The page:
Aug 3, 2008 (From the CalCars-News archive)
Every newspaper in the country is reporting about the "Gang of 10" -- Republican and Democratic Senators working to gain support for a grand compromise. If enacted, it allows some offshore oil drilling in the Gulf of Mexico and perhaps off the Atlantic Coast, subsidizes nuclear power and coal-to-liquid and funds ethanol research. It renews the expiring solar and wind tax credits.
And it includes a $7,500 tax credit for new plug-in cars and $2,500 for conversions existing cars plus $7.5B for automakers to retool plants for plug-in cars and $7.5 billion for battery R&D. Inclusion of these provisions demonstrates the almost-unanimous Congressional support for plug-in vehicles as a near-term solution, and should send further signals to automakers that they'll get support in DC this fall or next year.
The compromise aims to fuel 85% of US cars off gasoline by 2020 -- which sounds a lot like proposals from Andy Grove and others that have been seen as unrealistic. (There are some subtleties in the provisions: the 85% goal is a "sense of the Senate" resolution; the $7,500 credit also applies to fuel-cell cars; and many environmentalists are dubious about the tradeoffs. Read details below.)
POLITICS: The Senate just went into recess without any progress on energy legislation but will return in September for a short pre-election session. Democrats (all from states that voted Repubican in 2004) include Mary L. Landrieu (Louisiana), Kent Conrad (North Dakota), Blanche Lincoln (Arkansas) Mark Pryor (Arkansas),Ben Nelson (Nebraska), and Republicans Saxby Chambliss (Georgia), Johnny Isakson (Georgia), Lindsey Graham (South Carolina), Bob Corker (Tennessee) and John Thune (South Dakota). Senator Obama said he was open to compromise, McCain said the country needed "all of the above," and more drilling sooner, and the White House said it would consider the measure.
SAN FRANCISCO CHRONICLE: Senators craft bipartisan energy bill by
Zachary Coile, Chronicle Washington
Lawmakers could be waking up to the fact that the election-year blame game between the two parties hasn't eased the pain Americans are feeling from $4-a-gallon gas prices. That's why the "Gang of 10" senators - a group of five Democrats and five Republicans - is pushing what they describe as a middle course between the Republicans' insistence on more drilling and Democrats' demands for more renewables and efficiency measures.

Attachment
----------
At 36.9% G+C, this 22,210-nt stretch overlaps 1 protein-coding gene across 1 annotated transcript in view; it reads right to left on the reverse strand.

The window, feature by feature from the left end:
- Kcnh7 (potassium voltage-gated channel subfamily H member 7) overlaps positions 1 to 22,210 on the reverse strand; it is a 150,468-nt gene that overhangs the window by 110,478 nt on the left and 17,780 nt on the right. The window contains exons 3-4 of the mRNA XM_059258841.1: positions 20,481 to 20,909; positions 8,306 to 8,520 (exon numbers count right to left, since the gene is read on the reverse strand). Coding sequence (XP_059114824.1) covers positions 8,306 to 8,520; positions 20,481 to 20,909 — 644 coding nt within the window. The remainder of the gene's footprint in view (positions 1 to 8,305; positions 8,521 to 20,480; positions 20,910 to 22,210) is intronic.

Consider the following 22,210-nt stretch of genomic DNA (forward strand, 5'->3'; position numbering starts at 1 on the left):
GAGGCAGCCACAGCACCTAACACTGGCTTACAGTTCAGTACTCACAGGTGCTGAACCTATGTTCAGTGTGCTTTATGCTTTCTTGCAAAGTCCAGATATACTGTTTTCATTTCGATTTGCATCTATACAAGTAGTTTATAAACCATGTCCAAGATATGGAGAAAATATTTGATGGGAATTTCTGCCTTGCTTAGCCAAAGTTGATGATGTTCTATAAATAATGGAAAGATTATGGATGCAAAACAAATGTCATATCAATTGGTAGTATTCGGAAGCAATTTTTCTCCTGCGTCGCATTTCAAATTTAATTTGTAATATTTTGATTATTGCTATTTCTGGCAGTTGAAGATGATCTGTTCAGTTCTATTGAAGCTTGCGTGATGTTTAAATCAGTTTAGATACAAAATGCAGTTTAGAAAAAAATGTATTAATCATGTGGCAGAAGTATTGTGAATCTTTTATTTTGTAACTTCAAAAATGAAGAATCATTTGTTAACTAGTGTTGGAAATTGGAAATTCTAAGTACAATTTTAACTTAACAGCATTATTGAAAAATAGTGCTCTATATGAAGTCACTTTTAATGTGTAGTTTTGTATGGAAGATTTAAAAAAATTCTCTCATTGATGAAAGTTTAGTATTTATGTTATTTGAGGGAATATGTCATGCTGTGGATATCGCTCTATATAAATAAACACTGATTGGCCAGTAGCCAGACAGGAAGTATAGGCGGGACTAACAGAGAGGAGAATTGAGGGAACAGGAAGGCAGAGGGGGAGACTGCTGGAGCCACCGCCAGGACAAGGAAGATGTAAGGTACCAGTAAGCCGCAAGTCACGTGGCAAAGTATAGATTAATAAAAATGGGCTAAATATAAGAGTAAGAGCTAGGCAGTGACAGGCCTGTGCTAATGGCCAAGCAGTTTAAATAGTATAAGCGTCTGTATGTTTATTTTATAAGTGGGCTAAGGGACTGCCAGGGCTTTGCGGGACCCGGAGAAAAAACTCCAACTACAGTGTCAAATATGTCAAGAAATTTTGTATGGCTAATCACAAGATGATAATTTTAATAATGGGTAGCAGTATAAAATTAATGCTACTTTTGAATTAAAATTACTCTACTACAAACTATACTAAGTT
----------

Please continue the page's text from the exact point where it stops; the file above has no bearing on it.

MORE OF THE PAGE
The group's effort was modeled on the "Gang of 14," a group of seven Democrats and seven Republicans who defused a bitter dispute in the Senate in 2005 over the confirmation of President Bush's judicial nominees. Chambliss reached out last month to North Dakota Democratic Sen. Kent Conrad, whom he had worked with on the recent farm bill, to form a similar group to plot a compromise on energy.
Their plan includes several of the Democrats' top energy priorities, including stripping oil companies of at least $30 billion in tax breaks. The bill would use some of that money to renew expiring tax credits for wind and solar projects through 2012. It also would give consumers a $7,500 tax credit to buy an electric or fuel-cell vehicle, and a $2,500 credit to retrofit their current vehicles into plug-in hybrids.
The bill would provide $7.5 billion in research money to boost electric vehicles, mostly to improve the batteries that store electricity. U.S. automakers would be big winners, receiving $7.5 billion in government money to retool their auto lines to crank out more electric cars.
The ethanol industry would also benefit, with $2.5 billion in new research money to create more efficient biofuels as well as loan guarantees for building new ethanol pipelines and tax breaks for biofuel, electric and hydrogen refueling stations. The bill would speed up the processing of permits to build new nuclear power plants and offer up to $10 billion in loans for new coal-to-liquid plants, as long as they captured their carbon emissions.
"We believe that it's critically important that any plan be balanced, that it include serious conservation measures as well as additional production incentives," Conrad said.
The bill is already generating some heavyweight opposition. The oil industry is warning that revoking its tax breaks could slow its production of new energy supplies. Environmentalists support the tax credits for wind, solar and electric vehicles, but strongly oppose the new offshore drilling and coal-to-liquid fuels provisions.